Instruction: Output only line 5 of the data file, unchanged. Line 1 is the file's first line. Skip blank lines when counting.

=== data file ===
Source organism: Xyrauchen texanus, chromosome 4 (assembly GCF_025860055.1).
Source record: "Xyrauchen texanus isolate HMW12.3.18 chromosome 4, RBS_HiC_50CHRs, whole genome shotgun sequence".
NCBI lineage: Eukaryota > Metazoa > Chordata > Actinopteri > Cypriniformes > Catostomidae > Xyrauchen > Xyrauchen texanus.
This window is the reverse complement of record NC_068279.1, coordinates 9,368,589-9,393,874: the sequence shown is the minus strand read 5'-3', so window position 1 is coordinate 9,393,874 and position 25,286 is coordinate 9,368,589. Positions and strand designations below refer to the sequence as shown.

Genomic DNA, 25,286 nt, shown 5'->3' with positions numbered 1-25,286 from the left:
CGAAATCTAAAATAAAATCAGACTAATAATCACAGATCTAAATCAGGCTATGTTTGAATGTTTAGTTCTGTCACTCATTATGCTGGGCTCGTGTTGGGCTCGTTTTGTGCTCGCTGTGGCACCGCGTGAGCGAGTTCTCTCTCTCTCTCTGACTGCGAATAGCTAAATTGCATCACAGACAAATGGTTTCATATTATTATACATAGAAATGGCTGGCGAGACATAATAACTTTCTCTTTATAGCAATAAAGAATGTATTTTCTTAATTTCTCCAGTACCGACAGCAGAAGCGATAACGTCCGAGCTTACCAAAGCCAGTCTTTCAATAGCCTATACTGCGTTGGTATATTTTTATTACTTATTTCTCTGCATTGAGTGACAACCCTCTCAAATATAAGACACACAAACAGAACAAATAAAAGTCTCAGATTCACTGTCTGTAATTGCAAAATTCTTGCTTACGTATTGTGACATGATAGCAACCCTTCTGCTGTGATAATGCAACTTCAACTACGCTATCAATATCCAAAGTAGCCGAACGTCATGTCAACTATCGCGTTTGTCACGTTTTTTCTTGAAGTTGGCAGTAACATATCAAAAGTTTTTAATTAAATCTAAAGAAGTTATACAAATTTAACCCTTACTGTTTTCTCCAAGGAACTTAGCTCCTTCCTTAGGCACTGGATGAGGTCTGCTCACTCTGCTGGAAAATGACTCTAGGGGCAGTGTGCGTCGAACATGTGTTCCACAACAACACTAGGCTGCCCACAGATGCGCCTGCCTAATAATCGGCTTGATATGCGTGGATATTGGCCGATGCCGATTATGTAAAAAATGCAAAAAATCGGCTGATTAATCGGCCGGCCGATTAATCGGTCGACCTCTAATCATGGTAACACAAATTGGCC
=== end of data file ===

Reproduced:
Genomic DNA, 25,286 nt, shown 5'->3' with positions numbered 1-25,286 from the left: